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Over the past few months our Internet Statistics Compendium has seen some increasingly detailed mobile advertising data hit its pages, thanks in part to some free-to-download research over at Kenshoo and IHS.
For today’s post I want to reflect on some of these trends and relate them to some of my own recent experiences of mobile ads – particularly the ever-surprising world of in-app advertising.
July 2016 at Econsultancy has been #datamonth, so it feels fitting to feature a chief data scientist in our 'day in the life' feature.
According to data from STAT-Harvard, in 2015, 21% of consumers were motivated to ask their doctor about a drug they learned about through a television ad.
This year, that number has dropped to 7%.
Now do you think we’re sexy?
Let’s be honest, digital website or media campaigns audits don’t sound all that sexy.
Earlier this year, Snapchat paid more than $100m to buy Bitstrips, the company behind the popular sticker app Bitmoji.
Last week, Snapchat announced Bitmoji features were properly integrated into the app.
Video is the future of the internet, and it's reshaping even the most popular social platforms that launched without a video focus.
In fact, Nicola Mendelsohn, Facebook's VP for EMEA, has predicted that the world's largest social network would "probably" be "all video" in the next five years.
This week has seen product updates from Google and Snapchat - but that's just the appetiser.
Dig in for more digital sustenance, including all the marketing and advertising news you need to know from this week.
With millennial expectations of advertising increasing and the rise of ad-blocking, the value exchange between brand and consumer is now more important than ever.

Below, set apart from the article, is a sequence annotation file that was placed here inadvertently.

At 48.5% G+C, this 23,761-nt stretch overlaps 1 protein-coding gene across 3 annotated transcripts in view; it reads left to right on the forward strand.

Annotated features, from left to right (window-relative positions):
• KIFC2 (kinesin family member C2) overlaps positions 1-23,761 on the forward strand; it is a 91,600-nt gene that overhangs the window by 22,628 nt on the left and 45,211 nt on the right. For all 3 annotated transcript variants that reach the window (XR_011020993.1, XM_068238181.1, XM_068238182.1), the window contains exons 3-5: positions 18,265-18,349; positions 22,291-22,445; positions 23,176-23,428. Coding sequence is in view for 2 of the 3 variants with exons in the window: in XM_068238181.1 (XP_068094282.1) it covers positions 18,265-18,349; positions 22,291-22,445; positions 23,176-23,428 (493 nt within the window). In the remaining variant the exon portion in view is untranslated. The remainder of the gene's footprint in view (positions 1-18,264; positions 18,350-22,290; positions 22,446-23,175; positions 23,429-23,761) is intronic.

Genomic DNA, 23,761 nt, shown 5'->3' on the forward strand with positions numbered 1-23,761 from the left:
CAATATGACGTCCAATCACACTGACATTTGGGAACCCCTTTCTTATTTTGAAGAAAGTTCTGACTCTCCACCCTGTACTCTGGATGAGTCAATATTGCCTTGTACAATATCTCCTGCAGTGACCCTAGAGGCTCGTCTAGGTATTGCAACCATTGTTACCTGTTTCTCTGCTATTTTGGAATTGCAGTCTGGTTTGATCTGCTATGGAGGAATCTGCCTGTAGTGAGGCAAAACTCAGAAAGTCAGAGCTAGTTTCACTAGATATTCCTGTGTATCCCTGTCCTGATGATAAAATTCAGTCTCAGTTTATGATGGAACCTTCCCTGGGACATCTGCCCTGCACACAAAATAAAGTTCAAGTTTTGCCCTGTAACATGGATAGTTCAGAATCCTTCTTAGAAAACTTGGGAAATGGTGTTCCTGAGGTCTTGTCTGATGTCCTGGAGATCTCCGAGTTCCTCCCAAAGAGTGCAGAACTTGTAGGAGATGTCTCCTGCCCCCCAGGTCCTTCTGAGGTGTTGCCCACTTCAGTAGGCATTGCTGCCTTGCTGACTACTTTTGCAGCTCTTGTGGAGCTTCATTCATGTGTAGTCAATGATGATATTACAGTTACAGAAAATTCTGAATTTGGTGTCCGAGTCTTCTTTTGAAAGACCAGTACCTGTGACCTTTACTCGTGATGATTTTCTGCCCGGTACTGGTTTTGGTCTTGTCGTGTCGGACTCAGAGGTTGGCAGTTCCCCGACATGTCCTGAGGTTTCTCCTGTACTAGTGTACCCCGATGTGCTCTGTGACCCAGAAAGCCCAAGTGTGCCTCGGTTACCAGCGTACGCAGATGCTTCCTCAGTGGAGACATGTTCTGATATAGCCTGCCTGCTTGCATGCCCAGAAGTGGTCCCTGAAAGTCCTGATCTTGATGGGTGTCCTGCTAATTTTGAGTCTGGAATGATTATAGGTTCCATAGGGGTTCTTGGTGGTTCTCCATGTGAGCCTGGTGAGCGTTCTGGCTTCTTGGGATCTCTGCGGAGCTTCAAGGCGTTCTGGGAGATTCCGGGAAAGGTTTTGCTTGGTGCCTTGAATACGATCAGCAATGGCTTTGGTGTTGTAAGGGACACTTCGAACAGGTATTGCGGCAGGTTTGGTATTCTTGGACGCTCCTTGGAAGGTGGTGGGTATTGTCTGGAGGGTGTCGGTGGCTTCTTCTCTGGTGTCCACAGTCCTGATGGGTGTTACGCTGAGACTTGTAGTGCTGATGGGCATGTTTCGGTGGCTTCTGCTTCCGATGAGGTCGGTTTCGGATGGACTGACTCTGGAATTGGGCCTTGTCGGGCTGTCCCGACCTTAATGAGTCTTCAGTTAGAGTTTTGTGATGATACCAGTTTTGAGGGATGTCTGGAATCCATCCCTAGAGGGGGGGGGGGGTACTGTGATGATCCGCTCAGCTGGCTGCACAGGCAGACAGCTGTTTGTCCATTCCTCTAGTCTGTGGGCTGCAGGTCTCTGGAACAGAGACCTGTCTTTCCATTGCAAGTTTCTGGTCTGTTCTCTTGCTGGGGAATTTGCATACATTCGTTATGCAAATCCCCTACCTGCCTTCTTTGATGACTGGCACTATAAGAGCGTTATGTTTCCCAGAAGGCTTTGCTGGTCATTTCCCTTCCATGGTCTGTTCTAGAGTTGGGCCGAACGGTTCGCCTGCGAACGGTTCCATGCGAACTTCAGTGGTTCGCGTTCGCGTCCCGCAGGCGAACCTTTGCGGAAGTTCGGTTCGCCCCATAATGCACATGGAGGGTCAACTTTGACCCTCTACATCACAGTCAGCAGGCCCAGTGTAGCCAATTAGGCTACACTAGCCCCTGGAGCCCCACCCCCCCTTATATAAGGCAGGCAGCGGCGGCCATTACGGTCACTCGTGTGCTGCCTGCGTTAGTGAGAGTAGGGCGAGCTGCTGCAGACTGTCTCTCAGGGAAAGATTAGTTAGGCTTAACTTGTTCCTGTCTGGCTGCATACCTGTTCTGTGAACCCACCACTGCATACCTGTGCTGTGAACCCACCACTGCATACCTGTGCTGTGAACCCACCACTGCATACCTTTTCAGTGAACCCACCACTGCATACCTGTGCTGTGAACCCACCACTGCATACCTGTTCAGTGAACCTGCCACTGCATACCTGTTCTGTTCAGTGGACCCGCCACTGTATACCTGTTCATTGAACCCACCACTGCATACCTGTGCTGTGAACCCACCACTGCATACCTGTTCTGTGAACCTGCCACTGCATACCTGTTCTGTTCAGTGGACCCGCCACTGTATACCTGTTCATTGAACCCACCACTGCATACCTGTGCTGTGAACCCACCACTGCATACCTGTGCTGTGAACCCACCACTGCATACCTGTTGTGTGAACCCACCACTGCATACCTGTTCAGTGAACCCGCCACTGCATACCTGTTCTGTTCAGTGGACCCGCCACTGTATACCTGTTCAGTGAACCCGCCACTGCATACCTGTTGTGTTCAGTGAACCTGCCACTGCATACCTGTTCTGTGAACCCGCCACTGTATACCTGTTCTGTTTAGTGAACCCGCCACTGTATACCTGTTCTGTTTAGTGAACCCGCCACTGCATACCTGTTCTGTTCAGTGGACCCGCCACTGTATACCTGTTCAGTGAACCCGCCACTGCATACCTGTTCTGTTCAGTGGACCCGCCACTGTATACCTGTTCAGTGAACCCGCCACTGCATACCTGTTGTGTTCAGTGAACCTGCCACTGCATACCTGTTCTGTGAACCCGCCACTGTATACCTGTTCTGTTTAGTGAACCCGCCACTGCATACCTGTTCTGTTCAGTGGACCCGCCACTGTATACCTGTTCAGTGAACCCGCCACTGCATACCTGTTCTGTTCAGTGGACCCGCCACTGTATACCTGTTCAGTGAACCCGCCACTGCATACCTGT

Depending on which definition you read as what constitutes a millennial, I am one. Apparently.
Thanks in large part to programmatic, advertisers have more ways than ever to reach consumers online, and to target their ads at scale.
But according to comScore, not all ads are created equal. Instead, ads that appear on premium sites are far more productive, particularly mid-funnel.
London Waterloo station's giant installation of the iconic Stay Puft Marshmallow Man ends this week.
The PR stunt has been used to promote the (somewhat divisive) all-female remake of Ghostbusters. With a flurry of excitement on social media, it’s proved to be a great example of out-of-home advertising.
Here are four reasons why it worked.
Online dating services might not seem like ideal platforms for marketing.
After all, many are monetized primarily through paid subscriptions, and users, for obvious reasons, are probably more focused on finding a date than clicking on ads.
But in recent years, brands have found ways to insert themselves into the online dating experience. Here are four examples.
Last week, lastminute.com group announced its new media business, The Travel People.
In such an interesting time for online advertising, I wanted to know what this means for lastminute.com group and the advertising on its sites.
Mirroring big publisher websites, is this a move towards more bespoke campaigns and away from standard display?